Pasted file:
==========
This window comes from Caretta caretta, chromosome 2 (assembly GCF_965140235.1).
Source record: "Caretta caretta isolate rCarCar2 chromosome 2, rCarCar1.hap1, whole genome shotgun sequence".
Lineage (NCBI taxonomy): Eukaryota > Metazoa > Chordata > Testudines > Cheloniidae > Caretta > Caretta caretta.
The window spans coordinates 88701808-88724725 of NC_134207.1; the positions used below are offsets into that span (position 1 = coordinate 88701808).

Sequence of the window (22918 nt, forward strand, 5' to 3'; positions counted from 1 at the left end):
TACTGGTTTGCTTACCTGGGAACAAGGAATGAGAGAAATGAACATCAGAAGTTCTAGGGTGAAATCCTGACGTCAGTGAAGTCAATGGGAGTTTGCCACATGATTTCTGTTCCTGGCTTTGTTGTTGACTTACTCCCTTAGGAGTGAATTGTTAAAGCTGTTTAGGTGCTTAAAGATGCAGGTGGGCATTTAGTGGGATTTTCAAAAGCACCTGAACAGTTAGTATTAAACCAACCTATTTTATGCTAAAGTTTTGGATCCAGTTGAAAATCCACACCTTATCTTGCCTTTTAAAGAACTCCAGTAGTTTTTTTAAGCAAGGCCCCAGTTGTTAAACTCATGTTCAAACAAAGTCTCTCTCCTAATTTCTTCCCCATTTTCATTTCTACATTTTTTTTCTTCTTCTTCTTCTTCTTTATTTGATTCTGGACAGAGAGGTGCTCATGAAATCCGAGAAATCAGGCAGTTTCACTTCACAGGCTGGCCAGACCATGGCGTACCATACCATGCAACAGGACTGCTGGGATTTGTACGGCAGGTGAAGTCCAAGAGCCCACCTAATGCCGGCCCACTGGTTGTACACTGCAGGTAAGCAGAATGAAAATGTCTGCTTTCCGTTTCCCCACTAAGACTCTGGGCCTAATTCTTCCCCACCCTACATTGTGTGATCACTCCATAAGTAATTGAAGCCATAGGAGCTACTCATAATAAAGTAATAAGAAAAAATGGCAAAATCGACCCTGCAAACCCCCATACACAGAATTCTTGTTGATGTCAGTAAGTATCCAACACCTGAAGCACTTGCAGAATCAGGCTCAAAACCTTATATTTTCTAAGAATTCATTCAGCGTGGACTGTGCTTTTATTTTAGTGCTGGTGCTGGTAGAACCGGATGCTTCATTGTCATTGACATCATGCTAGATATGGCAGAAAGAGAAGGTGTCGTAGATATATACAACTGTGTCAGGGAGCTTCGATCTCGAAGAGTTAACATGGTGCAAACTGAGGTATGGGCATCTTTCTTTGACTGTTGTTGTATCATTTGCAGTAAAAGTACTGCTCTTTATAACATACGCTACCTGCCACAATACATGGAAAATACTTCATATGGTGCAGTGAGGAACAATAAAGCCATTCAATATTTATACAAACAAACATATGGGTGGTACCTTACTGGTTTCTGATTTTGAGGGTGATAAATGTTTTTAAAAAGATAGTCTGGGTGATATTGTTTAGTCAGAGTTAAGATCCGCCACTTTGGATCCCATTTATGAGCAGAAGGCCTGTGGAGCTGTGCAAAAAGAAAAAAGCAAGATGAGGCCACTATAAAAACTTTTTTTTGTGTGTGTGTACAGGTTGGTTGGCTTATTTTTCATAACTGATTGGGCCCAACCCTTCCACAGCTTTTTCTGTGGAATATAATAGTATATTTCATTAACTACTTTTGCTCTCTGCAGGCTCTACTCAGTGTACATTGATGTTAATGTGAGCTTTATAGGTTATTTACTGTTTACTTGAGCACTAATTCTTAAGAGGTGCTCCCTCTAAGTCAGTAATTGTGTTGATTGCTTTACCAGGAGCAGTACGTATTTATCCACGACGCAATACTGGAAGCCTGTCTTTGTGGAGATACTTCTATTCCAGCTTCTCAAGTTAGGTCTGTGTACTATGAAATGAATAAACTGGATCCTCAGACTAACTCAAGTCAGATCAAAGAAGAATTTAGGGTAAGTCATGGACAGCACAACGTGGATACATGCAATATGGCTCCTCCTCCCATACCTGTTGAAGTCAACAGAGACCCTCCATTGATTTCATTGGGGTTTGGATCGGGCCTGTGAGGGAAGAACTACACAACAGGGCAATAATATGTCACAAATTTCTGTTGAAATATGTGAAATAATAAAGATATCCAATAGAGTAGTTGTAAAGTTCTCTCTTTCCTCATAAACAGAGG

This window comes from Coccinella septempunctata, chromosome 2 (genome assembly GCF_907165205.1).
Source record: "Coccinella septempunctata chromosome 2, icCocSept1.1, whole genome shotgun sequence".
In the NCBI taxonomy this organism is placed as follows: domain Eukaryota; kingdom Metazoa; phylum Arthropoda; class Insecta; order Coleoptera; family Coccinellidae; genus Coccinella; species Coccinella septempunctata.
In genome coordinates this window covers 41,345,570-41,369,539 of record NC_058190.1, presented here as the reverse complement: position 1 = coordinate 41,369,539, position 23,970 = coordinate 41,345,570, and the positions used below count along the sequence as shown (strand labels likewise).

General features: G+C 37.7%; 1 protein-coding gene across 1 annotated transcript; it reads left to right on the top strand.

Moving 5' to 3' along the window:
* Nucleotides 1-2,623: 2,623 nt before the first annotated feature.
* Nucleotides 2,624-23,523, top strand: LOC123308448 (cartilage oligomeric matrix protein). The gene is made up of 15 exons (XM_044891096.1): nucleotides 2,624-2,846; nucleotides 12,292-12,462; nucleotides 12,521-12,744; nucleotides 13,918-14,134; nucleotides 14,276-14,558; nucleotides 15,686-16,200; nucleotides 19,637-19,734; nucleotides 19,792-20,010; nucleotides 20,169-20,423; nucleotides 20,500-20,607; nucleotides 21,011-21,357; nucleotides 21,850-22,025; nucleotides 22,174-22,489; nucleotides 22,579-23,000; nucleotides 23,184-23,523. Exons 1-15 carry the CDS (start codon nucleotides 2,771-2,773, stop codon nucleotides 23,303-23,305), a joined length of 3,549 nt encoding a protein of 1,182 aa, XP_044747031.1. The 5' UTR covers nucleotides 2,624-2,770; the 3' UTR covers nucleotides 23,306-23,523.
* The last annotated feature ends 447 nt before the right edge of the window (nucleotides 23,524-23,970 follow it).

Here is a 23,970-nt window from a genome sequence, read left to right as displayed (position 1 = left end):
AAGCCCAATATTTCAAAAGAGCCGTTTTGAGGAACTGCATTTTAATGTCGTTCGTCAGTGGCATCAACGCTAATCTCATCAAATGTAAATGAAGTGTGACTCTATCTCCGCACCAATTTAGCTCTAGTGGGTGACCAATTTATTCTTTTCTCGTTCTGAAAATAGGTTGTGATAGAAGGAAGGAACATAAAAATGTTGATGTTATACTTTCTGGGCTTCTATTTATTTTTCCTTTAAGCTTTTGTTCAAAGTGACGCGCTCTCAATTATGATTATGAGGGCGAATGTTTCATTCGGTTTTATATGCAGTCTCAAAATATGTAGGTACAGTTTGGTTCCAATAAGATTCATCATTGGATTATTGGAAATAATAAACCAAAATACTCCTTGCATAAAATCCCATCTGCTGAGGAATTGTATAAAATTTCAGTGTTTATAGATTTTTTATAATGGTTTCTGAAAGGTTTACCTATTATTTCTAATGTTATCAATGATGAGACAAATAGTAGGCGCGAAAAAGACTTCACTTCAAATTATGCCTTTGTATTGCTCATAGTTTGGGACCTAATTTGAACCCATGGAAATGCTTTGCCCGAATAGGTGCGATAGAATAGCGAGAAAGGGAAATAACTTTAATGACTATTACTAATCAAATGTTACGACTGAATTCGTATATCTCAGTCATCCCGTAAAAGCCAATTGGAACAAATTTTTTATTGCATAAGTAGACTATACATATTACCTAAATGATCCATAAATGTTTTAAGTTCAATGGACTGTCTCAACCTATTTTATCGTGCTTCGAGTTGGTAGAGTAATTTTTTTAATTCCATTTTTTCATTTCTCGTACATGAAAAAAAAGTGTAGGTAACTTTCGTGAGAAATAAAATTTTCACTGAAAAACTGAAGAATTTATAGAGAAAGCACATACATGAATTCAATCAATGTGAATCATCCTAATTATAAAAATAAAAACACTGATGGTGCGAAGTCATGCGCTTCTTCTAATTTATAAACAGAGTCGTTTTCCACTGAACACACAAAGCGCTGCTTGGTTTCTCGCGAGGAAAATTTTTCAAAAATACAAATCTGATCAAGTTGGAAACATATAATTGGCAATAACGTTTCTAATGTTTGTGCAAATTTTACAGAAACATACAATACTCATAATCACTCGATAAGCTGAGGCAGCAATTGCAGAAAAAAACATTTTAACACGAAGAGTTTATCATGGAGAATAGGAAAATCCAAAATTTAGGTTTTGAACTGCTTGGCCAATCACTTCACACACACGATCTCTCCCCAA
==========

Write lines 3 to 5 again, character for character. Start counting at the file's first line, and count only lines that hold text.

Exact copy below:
Lineage (NCBI taxonomy): Eukaryota > Metazoa > Chordata > Testudines > Cheloniidae > Caretta > Caretta caretta.
The window spans coordinates 88701808-88724725 of NC_134207.1; the positions used below are offsets into that span (position 1 = coordinate 88701808).

Sequence of the window (22918 nt, forward strand, 5' to 3'; positions counted from 1 at the left end):